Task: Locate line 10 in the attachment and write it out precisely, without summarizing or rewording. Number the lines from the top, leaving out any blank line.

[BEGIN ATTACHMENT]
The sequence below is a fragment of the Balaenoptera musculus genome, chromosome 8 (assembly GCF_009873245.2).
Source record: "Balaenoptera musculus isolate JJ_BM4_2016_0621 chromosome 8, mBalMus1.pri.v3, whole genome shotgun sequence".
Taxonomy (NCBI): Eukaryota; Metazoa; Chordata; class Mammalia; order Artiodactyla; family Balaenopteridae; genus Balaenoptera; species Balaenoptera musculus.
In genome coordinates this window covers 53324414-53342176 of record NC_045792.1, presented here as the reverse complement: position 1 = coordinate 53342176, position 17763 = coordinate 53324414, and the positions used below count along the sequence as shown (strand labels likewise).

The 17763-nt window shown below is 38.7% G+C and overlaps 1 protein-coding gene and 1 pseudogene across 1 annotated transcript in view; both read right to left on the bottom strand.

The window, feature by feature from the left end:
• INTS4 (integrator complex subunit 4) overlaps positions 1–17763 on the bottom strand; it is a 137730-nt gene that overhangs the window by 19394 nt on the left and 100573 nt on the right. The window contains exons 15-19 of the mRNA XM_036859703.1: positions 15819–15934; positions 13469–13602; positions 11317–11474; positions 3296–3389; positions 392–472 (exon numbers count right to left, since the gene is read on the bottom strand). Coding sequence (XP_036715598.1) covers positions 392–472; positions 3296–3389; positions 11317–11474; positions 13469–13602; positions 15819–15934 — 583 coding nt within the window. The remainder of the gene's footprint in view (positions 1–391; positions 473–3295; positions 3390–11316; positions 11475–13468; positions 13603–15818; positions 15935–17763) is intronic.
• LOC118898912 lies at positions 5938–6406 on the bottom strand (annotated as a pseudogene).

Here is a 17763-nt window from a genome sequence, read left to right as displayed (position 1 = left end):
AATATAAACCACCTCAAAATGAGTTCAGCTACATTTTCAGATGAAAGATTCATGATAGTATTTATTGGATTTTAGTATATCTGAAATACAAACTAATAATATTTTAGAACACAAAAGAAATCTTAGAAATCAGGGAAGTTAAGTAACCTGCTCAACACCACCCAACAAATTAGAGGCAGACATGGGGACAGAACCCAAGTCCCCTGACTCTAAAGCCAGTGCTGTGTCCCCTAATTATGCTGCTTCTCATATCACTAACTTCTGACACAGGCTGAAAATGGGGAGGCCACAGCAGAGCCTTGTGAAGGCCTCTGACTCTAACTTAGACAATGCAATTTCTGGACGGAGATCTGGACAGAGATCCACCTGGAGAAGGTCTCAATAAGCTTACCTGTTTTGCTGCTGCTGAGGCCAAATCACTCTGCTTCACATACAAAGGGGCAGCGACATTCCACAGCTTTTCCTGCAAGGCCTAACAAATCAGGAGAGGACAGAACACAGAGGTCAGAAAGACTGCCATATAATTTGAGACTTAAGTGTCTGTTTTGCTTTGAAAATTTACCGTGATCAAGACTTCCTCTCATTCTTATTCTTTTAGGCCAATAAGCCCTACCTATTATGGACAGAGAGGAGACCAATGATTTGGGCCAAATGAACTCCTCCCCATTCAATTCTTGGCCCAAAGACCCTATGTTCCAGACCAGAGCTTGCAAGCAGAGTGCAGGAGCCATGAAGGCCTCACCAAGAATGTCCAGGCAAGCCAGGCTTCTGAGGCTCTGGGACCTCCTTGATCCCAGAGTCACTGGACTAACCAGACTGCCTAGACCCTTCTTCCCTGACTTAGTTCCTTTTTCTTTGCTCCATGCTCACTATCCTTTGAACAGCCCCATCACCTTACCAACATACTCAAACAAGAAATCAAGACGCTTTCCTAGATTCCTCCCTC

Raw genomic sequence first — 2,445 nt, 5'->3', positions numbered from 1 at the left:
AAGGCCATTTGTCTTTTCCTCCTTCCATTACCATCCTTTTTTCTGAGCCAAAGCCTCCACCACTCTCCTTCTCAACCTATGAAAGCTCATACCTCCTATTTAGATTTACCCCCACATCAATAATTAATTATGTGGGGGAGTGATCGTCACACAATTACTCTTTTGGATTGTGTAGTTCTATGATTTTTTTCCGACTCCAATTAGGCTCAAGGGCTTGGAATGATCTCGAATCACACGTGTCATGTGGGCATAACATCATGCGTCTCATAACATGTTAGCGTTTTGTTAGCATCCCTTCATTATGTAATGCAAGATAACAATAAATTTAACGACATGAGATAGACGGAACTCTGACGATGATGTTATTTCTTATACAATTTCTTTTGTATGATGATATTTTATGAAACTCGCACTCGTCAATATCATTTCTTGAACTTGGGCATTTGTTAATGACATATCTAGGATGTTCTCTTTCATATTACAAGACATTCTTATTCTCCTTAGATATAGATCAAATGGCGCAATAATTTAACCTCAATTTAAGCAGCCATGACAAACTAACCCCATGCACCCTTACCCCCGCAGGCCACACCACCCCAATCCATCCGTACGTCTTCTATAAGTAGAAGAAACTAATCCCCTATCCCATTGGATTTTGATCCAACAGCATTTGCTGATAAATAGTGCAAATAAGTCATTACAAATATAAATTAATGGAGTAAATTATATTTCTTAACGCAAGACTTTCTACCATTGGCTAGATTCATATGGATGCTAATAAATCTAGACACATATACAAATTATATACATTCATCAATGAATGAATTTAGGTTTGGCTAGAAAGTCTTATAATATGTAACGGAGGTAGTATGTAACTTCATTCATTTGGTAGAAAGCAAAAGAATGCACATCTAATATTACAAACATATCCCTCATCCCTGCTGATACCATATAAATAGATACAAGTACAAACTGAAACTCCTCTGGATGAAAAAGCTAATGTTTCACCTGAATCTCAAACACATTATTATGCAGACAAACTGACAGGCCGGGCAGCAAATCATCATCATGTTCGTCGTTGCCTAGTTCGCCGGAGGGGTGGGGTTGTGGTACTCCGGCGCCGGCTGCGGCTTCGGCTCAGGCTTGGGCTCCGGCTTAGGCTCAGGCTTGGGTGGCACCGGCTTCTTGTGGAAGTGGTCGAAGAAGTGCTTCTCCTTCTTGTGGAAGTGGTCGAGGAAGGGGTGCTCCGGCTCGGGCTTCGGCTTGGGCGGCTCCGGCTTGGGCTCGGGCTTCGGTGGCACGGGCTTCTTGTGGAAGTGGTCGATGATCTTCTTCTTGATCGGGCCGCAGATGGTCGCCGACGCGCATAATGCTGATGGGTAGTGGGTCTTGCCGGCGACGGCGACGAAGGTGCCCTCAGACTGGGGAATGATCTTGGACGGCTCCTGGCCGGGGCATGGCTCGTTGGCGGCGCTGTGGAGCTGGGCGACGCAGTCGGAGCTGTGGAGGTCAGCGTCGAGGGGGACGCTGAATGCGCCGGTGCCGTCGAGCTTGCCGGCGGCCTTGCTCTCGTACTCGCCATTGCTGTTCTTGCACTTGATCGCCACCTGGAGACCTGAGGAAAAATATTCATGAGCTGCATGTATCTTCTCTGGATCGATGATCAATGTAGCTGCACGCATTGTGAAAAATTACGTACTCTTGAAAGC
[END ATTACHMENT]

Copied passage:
AATATAAACCACCTCAAAATGAGTTCAGCTACATTTTCAGATGAAAGATTCATGATAGTATTTATTGGATTTTAGTATATCTGAAATACAAACTAATAATATTTTAGAACACAAAAGAAATCTTAGAAATCAGGGAAGTTAAGTAACCTGCTCAACACCACCCAACAAATTAGAGGCAGACATGGGGACAGAACCCAAGTCCCCTGACTCTAAAGCCAGTGCTGTGTCCCCTAATTATGCTGCTTCTCATATCACTAACTTCTGACACAGGCTGAAAATGGGGAGGCCACAGCAGAGCCTTGTGAAGGCCTCTGACTCTAACTTAGACAATGCAATTTCTGGACGGAGATCTGGACAGAGATCCACCTGGAGAAGGTCTCAATAAGCTTACCTGTTTTGCTGCTGCTGAGGCCAAATCACTCTGCTTCACATACAAAGGGGCAGCGACATTCCACAGCTTTTCCTGCAAGGCCTAACAAATCAGGAGAGGACAGAACACAGAGGTCAGAAAGACTGCCATATAATTTGAGACTTAAGTGTCTGTTTTGCTTTGAAAATTTACCGTGATCAAGACTTCCTCTCATTCTTATTCTTTTAGGCCAATAAGCCCTACCTATTATGGACAGAGAGGAGACCAATGATTTGGGCCAAATGAACTCCTCCCCATTCAATTCTTGGCCCAAAGACCCTATGTTCCAGACCAGAGCTTGCAAGCAGAGTGCAGGAGCCATGAAGGCCTCACCAAGAATGTCCAGGCAAGCCAGGCTTCTGAGGCTCTGGGACCTCCTTGATCCCAGAGTCACTGGACTAACCAGACTGCCTAGACCCTTCTTCCCTGACTTAGTTCCTTTTTCTTTGCTCCATGCTCACTATCCTTTGAACAGCCCCATCACCTTACCAACATACTCAAACAAGAAATCAAGACGCTTTCCTAGATTCCTCCCTC